Feeding the Monster: How Money, Smarts, and Nerve Took a Team to the Top

Feeding the Monster Seth Mnookin Simon and Schuster, 2007

Feeding the Monster
Seth Mnookin
Simon and Schuster, 2007

For sale at Simon and Schuster.

Seth Mnookin was given access never before granted to a reporter for this fascinating inside account of the Boston Red Sox. As a result he has written perhaps the best book yet about a professional sports team in America.

Feeding the Monster shows what it takes to win a championship, both on and off the field. Seth Mnookin spent mornings in the front office, afternoons in the clubhouse, and evenings in the owners’ box. He learned how the Sox persuaded Curt Schilling to sign, why Nomar Garciaparra resented his teammates, and what led to Pedro Martinez’s acrimonious exit. He knows the real story behind Theo Epstein’s brief departure and witnessed the development of his rift with Larry Lucchino. And in a new epilogue, Mnookin examines the 2006 offseason, including the negotiations for Japanese phenom Daisuke Matsuzaka.

In a juicy narrative that is filled with thrilling detail, Feeding the Monster peels back the curtain to show what it means to be a part of a major league sports team today.

Seth Mnookin

About Seth Mnookin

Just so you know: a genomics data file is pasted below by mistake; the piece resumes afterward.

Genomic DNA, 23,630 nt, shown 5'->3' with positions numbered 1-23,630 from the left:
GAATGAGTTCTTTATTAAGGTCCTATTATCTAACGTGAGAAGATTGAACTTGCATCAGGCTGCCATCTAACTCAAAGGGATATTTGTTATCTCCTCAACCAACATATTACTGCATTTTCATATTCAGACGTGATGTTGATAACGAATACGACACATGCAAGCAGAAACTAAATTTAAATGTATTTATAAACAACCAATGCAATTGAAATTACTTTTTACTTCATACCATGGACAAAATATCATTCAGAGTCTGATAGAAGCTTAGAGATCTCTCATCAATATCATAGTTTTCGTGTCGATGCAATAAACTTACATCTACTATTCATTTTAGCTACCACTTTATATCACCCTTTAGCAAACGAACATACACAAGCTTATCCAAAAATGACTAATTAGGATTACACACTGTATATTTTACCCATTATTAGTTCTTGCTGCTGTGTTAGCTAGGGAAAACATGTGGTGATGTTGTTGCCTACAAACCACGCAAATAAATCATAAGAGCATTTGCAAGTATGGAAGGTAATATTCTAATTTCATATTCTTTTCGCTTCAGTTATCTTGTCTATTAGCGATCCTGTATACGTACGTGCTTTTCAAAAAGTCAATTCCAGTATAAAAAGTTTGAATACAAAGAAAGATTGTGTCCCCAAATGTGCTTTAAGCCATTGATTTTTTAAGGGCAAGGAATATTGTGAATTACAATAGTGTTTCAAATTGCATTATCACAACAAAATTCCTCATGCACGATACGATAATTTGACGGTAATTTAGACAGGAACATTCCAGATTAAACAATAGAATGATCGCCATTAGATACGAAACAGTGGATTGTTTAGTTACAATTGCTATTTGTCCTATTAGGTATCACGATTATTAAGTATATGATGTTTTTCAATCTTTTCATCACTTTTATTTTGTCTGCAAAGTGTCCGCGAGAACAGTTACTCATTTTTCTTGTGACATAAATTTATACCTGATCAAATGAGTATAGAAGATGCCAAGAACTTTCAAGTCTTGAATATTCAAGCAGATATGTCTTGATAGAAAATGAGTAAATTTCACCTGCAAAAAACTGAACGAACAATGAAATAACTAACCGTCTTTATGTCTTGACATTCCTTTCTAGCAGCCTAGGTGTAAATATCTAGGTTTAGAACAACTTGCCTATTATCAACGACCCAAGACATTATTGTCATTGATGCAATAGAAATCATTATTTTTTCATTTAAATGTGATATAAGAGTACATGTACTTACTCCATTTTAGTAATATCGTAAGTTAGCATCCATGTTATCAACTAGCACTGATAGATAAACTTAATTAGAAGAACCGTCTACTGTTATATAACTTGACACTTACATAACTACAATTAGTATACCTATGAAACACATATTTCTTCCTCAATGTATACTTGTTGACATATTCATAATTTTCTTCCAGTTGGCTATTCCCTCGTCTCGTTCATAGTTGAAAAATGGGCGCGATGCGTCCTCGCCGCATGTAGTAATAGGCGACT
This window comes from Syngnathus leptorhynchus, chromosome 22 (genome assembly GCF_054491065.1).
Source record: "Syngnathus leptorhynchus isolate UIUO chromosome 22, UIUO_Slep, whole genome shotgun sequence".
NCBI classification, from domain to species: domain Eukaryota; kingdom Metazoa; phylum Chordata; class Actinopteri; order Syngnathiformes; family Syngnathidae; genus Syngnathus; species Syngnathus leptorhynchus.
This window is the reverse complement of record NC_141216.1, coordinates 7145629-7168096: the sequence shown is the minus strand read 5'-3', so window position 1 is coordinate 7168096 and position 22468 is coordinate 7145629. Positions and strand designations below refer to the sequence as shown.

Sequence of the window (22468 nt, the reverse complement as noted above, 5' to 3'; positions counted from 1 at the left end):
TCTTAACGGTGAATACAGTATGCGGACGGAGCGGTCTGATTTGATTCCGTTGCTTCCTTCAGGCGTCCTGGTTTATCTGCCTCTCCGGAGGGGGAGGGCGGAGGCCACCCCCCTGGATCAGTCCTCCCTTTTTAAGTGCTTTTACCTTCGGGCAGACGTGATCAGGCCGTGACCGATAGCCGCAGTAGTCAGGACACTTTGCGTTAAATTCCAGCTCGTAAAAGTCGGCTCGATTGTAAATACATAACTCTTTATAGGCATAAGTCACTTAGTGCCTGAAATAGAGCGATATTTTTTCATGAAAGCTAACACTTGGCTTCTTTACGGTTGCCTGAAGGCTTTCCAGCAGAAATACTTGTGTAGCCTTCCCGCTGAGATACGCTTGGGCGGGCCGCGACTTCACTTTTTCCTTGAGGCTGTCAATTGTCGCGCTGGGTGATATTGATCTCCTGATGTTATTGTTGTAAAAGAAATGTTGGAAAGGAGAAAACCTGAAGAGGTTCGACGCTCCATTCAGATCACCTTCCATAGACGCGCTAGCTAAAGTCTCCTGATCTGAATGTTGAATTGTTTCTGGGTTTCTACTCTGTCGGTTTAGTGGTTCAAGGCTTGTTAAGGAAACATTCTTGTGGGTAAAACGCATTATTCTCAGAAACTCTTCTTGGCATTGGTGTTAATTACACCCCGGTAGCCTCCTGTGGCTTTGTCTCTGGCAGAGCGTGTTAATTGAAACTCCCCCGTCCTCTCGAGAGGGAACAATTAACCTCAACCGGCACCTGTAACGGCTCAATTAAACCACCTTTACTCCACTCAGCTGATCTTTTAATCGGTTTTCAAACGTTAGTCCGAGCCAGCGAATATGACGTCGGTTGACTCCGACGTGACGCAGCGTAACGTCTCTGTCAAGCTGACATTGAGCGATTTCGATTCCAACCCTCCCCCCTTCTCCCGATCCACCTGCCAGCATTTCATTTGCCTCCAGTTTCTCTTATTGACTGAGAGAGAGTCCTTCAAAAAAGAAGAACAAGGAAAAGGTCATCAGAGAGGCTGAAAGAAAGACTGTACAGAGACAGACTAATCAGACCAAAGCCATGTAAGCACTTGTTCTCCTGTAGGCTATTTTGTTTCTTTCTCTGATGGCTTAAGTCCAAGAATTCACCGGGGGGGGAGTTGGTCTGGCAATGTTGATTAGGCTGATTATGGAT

Seth Mnookin is a longtime journalist and science writer who has taught at MIT since 2011. His most recent book, The Panic Virus: The True Story Behind the Vaccine-Autism Controversy, won the National Association of Science Writers “Science in Society” Award and was a finalist for the Los Angeles Times Book Prize. He is also the author of the 2006 New York Times bestseller Feeding the Monster: How Money, Smarts, and Nerve Took a Team to the Top, which chronicles the challenges and triumphs of the John Henry-Tom Werner ownership group of the Boston Red Sox. His first book, 2004′s Hard News: The Scandals at The New York Times and Their Meaning for American Media, was a Washington Post Best Book of the Year. Seth's most recent longform work, a New Yorker piece about a child who was the first-ever case of a new genetic disease, was selected for the 2015 Best American Science and Nature Writing anthology and won the American Medical Writers Association Award for Excellence in Medical Writing. Since 2005, Seth has been a contributing editor at Vanity Fair, where he’s written about the American media presence in Iraq, Bloomberg News, and Stephen Colbert. In 2002 and 2003, he was a senior writer at Newsweek, where he wrote the media column “Raw Copy” and also covered politics and popular culture. His work has appeared in numerous publications, including STAT, New York, Wired, The New York Times, The Washington Post, The Boston Globe, Spin, Slate, and Salon.com. A former music columnist for The New York Observer, he began his journalism career as a rock critic for the now-defunct webzine Addicted to Noise. He graduated from Harvard College in 1994 with a degree in History and Science, and was a 2004 Joan Shorenstein Fellow at Harvard’s Kennedy School of Government.